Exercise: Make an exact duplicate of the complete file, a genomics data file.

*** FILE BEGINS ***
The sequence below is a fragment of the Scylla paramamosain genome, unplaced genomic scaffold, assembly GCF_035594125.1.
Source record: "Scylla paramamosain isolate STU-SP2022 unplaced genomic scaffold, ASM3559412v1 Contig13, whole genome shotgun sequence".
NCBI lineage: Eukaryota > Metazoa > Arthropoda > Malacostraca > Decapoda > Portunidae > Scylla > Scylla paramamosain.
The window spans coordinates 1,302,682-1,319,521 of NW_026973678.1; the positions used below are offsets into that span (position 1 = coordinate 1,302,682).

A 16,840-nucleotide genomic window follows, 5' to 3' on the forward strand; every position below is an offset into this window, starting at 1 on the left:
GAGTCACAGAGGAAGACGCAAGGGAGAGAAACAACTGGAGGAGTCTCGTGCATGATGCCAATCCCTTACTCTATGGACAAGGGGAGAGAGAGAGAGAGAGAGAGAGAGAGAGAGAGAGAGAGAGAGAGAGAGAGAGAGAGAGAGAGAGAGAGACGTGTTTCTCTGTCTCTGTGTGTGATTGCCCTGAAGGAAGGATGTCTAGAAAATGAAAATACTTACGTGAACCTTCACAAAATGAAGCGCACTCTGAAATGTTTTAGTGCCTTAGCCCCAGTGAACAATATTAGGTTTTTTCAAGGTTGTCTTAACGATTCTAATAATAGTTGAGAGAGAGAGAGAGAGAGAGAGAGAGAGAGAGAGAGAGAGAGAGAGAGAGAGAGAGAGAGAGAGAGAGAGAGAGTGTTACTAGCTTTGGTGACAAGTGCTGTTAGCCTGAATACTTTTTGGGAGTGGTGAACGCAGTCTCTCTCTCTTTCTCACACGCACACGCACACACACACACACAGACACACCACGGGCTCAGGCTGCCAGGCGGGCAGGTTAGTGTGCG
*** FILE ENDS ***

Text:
The sequence below is a fragment of the Scylla paramamosain genome, unplaced genomic scaffold, assembly GCF_035594125.1.
Source record: "Scylla paramamosain isolate STU-SP2022 unplaced genomic scaffold, ASM3559412v1 Contig13, whole genome shotgun sequence".
NCBI lineage: Eukaryota > Metazoa > Arthropoda > Malacostraca > Decapoda > Portunidae > Scylla > Scylla paramamosain.
The window spans coordinates 1,302,682-1,319,521 of NW_026973678.1; the positions used below are offsets into that span (position 1 = coordinate 1,302,682).

A 16,840-nucleotide genomic window follows, 5' to 3' on the forward strand; every position below is an offset into this window, starting at 1 on the left:
GAGTCACAGAGGAAGACGCAAGGGAGAGAAACAACTGGAGGAGTCTCGTGCATGATGCCAATCCCTTACTCTATGGACAAGGGGAGAGAGAGAGAGAGAGAGAGAGAGAGAGAGAGAGAGAGAGAGAGAGAGAGAGAGAGAGAGAGAGAGAGACGTGTTTCTCTGTCTCTGTGTGTGATTGCCCTGAAGGAAGGATGTCTAGAAAATGAAAATACTTACGTGAACCTTCACAAAATGAAGCGCACTCTGAAATGTTTTAGTGCCTTAGCCCCAGTGAACAATATTAGGTTTTTTCAAGGTTGTCTTAACGATTCTAATAATAGTTGAGAGAGAGAGAGAGAGAGAGAGAGAGAGAGAGAGAGAGAGAGAGAGAGAGAGAGAGAGAGAGAGAGAGAGAGAGTGTTACTAGCTTTGGTGACAAGTGCTGTTAGCCTGAATACTTTTTGGGAGTGGTGAACGCAGTCTCTCTCTCTTTCTCACACGCACACGCACACACACACACACAGACACACCACGGGCTCAGGCTGCCAGGCGGGCAGGTTAGTGTGCG